Global dynamics of an SEIR epidemic model with discontinuous treatment
 Tailei Zhang^{1},
 Ruini Kang^{1},
 Kai Wang^{2}Email author and
 Junli Liu^{3}
https://doi.org/10.1186/s1366201506950
© Zhang et al. 2015
Received: 10 May 2015
Accepted: 11 November 2015
Published: 25 November 2015
Abstract
We consider a susceptibleexposedinfectedremoved (SEIR) epidemic model with discontinuous treatment strategies. The treatment rate has at most a finite number of jump discontinuities in every compact interval. By using Lyapunov theory for discontinuous differential equations and other techniques on nonsmooth analysis, the basic reproductive number \(\mathcal{R}_{0}\) is proved to be a sharp threshold value which completely determines the dynamics of the model. If \(\mathcal{R}_{0}\leq 1\), then there only exists a diseasefree equilibrium which is globally stable. If \(\mathcal {R}_{0}>1\), the diseasefree equilibrium becomes unstable and there exists a unique endemic equilibrium which is globally stable. The numerical simulations indicate that strengthening treatment measures after infective individuals reach some level is beneficial to disease control. Furthermore, we discuss that the disease will die out in a finite time, which is impossible for the corresponding SEIR model with continuous treatment.
Keywords
1 Introduction
Infectious diseases can arise if the host’s protective immune mechanisms are compromised and the organism inflicts damage on the host. It shows that the infectious disease can causes millions of deaths every year. Hence, how to prevent or slow down the transmission of infectious diseases is a very important problem. Many methods for control of infectious diseases are extensively applied, such as treatment, quarantine, isolation, immunity etc. To understand how to control and eradicate infectious disease is also one of the main goals of mathematical epidemiology. At the same time, well understanding for dynamic behaviors of infectious disease is a benefit for diseases controlling. Researchers have proposed many epidemic models to understand the mechanism of disease transmission (see [1–6] and the references therein).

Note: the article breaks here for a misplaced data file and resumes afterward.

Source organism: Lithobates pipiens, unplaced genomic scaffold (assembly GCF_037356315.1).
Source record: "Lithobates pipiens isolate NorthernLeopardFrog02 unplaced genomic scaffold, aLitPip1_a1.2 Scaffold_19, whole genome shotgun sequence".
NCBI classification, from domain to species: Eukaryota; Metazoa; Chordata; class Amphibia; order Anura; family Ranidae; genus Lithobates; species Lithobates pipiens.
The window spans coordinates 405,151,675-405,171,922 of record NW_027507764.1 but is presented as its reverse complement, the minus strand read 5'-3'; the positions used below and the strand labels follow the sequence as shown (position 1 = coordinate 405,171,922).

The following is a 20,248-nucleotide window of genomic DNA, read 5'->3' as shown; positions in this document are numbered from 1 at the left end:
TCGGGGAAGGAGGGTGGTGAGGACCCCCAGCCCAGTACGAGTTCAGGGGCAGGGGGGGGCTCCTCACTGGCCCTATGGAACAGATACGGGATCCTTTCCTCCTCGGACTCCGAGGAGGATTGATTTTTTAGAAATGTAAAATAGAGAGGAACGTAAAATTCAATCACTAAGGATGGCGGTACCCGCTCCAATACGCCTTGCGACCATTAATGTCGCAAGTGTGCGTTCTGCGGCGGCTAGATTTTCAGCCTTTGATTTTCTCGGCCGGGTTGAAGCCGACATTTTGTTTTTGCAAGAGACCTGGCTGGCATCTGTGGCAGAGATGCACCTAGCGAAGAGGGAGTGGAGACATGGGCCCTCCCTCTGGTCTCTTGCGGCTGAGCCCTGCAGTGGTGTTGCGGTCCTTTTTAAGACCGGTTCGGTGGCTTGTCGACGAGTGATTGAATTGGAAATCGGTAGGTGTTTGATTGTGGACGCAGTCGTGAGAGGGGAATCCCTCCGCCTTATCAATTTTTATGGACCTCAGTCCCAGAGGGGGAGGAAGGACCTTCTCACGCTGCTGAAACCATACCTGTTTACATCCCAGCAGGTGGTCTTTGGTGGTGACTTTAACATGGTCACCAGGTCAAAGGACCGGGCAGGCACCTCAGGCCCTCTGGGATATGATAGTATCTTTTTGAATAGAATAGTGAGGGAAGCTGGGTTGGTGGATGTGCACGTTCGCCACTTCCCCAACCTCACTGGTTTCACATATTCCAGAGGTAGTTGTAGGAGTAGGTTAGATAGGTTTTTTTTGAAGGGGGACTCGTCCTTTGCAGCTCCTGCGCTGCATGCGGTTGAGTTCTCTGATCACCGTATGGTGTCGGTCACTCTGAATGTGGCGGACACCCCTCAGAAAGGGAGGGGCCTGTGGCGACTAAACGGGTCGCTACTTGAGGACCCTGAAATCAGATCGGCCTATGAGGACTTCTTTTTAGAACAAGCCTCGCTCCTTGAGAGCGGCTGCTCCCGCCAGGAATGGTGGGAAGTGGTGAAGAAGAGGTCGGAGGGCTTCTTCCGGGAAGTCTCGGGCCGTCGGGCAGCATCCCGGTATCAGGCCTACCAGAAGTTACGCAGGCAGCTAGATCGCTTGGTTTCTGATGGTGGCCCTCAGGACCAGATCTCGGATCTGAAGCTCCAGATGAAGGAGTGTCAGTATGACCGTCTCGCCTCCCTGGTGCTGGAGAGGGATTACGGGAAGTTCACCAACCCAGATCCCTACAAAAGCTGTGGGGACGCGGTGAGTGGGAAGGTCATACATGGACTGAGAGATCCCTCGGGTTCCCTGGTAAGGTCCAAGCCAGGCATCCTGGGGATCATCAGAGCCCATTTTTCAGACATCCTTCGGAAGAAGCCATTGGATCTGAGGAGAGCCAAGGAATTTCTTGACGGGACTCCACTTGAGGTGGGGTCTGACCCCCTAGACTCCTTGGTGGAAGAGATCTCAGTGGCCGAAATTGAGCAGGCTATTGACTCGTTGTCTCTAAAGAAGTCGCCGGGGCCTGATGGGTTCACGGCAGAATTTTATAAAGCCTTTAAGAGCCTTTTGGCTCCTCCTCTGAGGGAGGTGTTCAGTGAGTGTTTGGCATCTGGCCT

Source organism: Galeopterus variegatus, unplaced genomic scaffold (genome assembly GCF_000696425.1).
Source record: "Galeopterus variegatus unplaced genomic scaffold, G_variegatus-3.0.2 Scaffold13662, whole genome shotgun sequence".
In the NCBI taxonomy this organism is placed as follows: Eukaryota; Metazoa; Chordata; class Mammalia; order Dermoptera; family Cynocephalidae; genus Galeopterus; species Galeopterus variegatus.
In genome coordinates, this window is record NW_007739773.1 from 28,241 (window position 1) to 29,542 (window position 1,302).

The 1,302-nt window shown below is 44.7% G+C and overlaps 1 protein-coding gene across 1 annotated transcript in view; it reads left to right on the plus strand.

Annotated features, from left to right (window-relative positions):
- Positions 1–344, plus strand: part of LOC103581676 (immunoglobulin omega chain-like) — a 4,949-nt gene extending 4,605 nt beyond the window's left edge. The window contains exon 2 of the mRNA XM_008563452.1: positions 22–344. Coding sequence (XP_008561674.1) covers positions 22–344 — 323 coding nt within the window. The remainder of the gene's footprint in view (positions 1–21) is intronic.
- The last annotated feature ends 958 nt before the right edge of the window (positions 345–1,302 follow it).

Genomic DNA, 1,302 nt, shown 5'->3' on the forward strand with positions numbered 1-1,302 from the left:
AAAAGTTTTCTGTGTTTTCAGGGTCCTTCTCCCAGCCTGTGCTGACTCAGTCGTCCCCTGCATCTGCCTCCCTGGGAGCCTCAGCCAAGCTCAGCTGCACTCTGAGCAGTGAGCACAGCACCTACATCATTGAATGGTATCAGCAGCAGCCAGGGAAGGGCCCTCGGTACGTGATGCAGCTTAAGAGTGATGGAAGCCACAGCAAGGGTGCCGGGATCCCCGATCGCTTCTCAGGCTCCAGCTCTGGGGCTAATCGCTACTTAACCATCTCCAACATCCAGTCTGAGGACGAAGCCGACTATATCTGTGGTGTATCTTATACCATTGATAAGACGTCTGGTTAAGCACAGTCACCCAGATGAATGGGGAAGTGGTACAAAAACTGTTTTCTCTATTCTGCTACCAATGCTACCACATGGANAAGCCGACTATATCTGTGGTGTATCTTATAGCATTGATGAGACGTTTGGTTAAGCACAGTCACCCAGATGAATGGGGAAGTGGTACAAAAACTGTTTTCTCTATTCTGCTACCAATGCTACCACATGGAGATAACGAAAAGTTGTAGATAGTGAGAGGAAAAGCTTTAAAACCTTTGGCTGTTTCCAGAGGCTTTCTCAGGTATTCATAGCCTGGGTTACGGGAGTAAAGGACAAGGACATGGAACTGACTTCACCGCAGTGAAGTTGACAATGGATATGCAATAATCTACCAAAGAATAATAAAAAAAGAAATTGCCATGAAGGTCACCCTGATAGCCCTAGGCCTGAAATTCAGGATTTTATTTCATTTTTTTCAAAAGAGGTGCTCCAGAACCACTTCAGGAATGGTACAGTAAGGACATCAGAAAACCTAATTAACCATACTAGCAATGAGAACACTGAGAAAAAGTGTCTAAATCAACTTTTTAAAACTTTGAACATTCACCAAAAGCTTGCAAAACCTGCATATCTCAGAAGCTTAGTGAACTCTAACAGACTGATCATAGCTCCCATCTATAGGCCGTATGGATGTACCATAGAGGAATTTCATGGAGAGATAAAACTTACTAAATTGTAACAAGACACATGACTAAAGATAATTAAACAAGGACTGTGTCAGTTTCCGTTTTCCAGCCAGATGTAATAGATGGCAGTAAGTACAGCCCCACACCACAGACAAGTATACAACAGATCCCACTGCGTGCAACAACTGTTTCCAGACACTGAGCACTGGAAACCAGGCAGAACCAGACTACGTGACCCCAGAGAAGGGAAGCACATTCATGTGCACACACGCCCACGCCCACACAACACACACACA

Treatment plays a very important role in controlling the spread of diseases such as HIV/AIDS, tuberculosis, malaria, which are the top three single disease killers in the world. In recent years, some mathematical models incorporating treatment have been studied by many researchers (see [7–15] and the references therein). In [14], Wang and Ruan proposed an epidemic model to simulate the limited resources for the treatment of patients, which can occur because patients have to be hospitalized but there are limited beds in hospitals, or there is not enough medicine for treatments. In [15], Wang adopted a constant treatment, which simulates a limited capacity for treatment. Note that a constant treatment is suitable when the number of infectives is large. Li et al. [10] constructed an SIR epidemic model with nonlinear incidence and treatment. The results show that a backward bifurcation occurs if the capacity is small and there exist bistable endemic equilibria if the capacity is low. Recently, Guo et al. considered an SIR epidemic model with discontinuous treatment strategies. The results show that discontinuous treatment strategies would be superior to continuous ones [11]. On the other hand, there are a lot of infectious diseases (e.g. TB, HIV/AIDS, malaria, SARS etc.) which have latent periods. That is, a susceptible individual first goes through a latent period after infection before becoming infectious. When we use mathematical models to analyze the abovementioned diseases, omitting the latent period will lead to some inaccurate results on their transmission law. Under this circumstance, the epidemic models with latent periods play a very important role in epidemiology. Some models with latent periods can be called SEI, SEIS, SEIR or SEIRS type, respectively [16–18]. In [16], the authors studied the global dynamics of an SEIR model with this saturating contact rate.